Forest rain frog, Northern Forest Rain Frog
© 2015 Stuart Nielsen (1 of 1)
Juvenile B. sylvestris have a snout-vent range of about 8.2 mm. Doral ridges are still discernible even when juveniles still have some tail (FitzSimons 1930).
The species is similar to B. gibbosus and B. fuscus, which also has a small eyes and short snout. B. sylvestris can be distinguished from other similar species by its bulky build, large inter-orbital width, and unique dorsal ridges (FitzSimons 1930).
In preservative, the species is a dark brown with irregular yellowish-white spots present on its back with the area between the ridges outlined with a slightly darker outline. The flanks have slightly larger spots. The upper chest and submental regions are a uniform brown while the belly is light brown with squiggly, argus brown lines. A dark band runs from below and behind the eye to the patterning on the chest. (FitzSimons 1930).
In preservative, juveniles are brownish black above and white below. If the tail is still present it is transparent (FitzSimons 1930).
Females are lighter in color and longer than males. Their arms, legs, and feet are longer as well (FitzSimons 1930).
Distribution and Habitat
Country distribution from AmphibiaWeb's database: South Africa
Life History, Abundance, Activity, and Special Behaviors
Males call at night during the rainy season on elevated platforms and during the day from the cover of leaf litter. The advertisement call consisting of a series of long, evenly spaced, pulsed whistles, averaging 0.40 s in duration, at an average frequency of 1599 Hz, with an average of 37 pulses at an average rate of 92 pulse per second. The bout duration averages 14 seconds and consists of an average of 14 calls at an average interval of 0.911 seconds, and an average rate of 68 calls per minute (Minter 1999).
Breeding takes place during the rainy season from September to early December. Choruses gather and pairs are formed through adhesive amplexus. Egg masses are laid in nests underground, at the base of rocks or logs, or in the network of tree roots. There is evidence of female parental care as one researcher found a mass of 56 eggs covered with a layer of infertile eggs in a chamber with a female in the adjoining tunnel. The female stayed with the eggs, removing soil that fell on them until they were fully developed. The offspring have direct development (Minter et al. 2004). Breviceps sylvestris develops a network of shallow and horizontal tunnels below the soil for dry winter months, aestivation is speculated but not confirmed (Minter et al. 2004). Juveniles were found in small chambers in the ground below logs (FitzSimons 1930).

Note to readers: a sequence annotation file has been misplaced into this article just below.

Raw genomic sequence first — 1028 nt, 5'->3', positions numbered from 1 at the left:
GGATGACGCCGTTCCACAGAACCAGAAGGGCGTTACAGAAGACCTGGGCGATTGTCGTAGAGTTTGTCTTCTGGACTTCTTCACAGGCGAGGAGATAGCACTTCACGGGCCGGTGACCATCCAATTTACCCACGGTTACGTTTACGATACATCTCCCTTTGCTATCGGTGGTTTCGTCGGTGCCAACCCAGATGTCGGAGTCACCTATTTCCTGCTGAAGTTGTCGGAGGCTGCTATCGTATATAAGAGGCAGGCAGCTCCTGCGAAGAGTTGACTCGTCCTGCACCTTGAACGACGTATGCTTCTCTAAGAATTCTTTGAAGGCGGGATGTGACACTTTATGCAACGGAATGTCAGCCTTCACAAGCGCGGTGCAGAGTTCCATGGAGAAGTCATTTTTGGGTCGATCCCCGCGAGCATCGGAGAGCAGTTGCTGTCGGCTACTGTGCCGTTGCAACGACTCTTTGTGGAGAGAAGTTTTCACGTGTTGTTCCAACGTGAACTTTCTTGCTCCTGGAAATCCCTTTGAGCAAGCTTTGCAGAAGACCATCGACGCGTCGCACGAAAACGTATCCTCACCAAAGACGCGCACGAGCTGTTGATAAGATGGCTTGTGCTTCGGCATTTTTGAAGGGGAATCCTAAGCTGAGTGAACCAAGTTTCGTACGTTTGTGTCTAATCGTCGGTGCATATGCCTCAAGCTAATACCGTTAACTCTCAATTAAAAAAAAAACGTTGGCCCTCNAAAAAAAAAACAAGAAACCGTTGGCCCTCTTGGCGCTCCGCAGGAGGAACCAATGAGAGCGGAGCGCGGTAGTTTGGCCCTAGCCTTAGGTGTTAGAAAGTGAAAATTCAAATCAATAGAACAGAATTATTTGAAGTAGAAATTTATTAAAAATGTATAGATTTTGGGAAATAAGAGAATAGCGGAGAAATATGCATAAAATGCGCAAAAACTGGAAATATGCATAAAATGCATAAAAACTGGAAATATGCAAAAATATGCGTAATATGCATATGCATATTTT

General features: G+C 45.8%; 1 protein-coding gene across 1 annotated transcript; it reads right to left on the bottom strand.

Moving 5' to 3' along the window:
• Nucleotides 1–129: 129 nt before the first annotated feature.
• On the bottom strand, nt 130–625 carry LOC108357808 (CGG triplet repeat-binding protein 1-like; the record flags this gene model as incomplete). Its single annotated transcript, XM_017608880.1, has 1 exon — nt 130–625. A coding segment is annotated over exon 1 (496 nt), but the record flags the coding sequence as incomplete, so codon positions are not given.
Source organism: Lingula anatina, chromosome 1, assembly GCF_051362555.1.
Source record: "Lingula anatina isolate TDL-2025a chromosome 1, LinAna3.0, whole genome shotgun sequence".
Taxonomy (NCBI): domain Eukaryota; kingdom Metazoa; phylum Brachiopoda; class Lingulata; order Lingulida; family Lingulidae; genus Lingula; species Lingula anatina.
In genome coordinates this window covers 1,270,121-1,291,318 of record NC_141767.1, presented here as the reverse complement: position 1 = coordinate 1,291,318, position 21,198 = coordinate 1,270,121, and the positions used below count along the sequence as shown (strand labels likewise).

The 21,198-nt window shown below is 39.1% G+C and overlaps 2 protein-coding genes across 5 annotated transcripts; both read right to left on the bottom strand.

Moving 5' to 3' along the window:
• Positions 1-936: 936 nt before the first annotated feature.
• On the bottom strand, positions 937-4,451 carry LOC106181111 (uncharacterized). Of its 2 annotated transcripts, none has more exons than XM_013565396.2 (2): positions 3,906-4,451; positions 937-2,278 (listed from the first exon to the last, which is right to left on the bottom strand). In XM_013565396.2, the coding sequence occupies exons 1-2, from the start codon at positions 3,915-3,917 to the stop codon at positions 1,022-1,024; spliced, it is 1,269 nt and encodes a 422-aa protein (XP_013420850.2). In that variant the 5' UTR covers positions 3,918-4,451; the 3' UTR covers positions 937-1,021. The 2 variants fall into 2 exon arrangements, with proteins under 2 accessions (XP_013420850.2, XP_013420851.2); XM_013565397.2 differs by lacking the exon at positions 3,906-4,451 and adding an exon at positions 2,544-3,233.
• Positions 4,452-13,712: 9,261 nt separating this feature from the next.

Trends and Threats
Possible reasons for amphibian decline
General habitat alteration and loss
Breviceps sylvestris is part of the Brevicipitidae family in the Anura order. It has two subspecies, B. sylvestris sylvestris and B. sylvestris taeniatus (IUCN 2016). The genus name of this species comes from the latin roots brevi- for short and -ceps for head, describing the group’s characteristically short heads. The species epithet is broken down to sylv- for wood or forest and -estris for belonging or living, describing how it is found in wooded areas (Jaeger 1983).
In 2013, a study was conducted looking at how Batrachochytrium dendrobatidis (Bd) was distributed in threatened South African frog species. Breviceps sylvestris and two other tested species in the genus Breviceps, B. gibbosus and B. macrops, were determined to be uninfected. This comes as a result of their terrestrial lifestyles as Bd infection is enhanced through aquatic environments (Tarrant et al. 2013).
Breviceps sylvestris and B. adspersus have ranges that overlap (Minter et al. 2004).
FitzSimons, V. (1930). ''Descriptions of New South African Reptilia and Batrachia, with Distribution Records of Allied Species in the Transvaal Museum Collection.'' Annals of the Transvaal Museum, 14, 20 - 48.
Harrison, J. A., Burger, M., Minter, L. R., De Villiers, A. L., Baard, E. H. W., Scott, E., Bishop, P. J., and Ellis, S. (2001). Conservation Assessment and Management Plan for Southern African Frogs. Final Report. IUCN/SSC Conservation Breeding Specialist Group, Apple Valley, MN.
IUCN SSC Amphibian Specialist Group & South African Frog Re-assessment Group (SA-FRoG). 2016. Breviceps sylvestris. The IUCN Red List of Threatened Species 2016: e.T57721A77162960. http://dx.doi.org/10.2305/IUCN.UK.2016-3.RLTS.T57721A77162960.en. Downloaded on 19 February 2017.
Minter, L. R. (1999). ''Aspects of the Reproductive Biology of Breviceps.'' Thesis, University of the Witwatersrand, Johannesburg
Minter, L.R., Burger, M., Harrison, J.A., Braack, H.H., Bishop, P.J., and Kloepfer, D. (eds.) (2004). Atlas and Red Data Book of the Frogs of South Africa, Lesotho and Swaziland. Volume 9 SI/MAB Series. Smithsonian, Washington D.C..
Tarrant J., Cilliers D., du Preez L. H., Weldon C. (2013). ''Spatial Assessment of Amphibian Chytrid Fungus (Batrachochytrium dendrobatidis) in South Africa Confirms Endemic and Widespread Infectio.'' PLoS One, 8(7), e69591.
Written by Kaley Jenkins, Yao Saephan, Jeremiah Shon (kajenkins AT ucdavis.edu, ylsaephan AT ucdavis.edu, jjshon AT ucdavis.edu), University of California Davis
First submitted 2017-07-29
Edited by Ann T. Chang (2017-07-29)
Species Account Citation: AmphibiaWeb 2017 Breviceps sylvestris: Forest rain frog <http://amphibiaweb.org/species/2382> University of California, Berkeley, CA, USA. Accessed Oct 22, 2017.
Feedback or comments about this page.
Citation: AmphibiaWeb. 2017. <http://amphibiaweb.org> University of California, Berkeley, CA, USA. Accessed 22 Oct 2017.
AmphibiaWeb's policy on data use.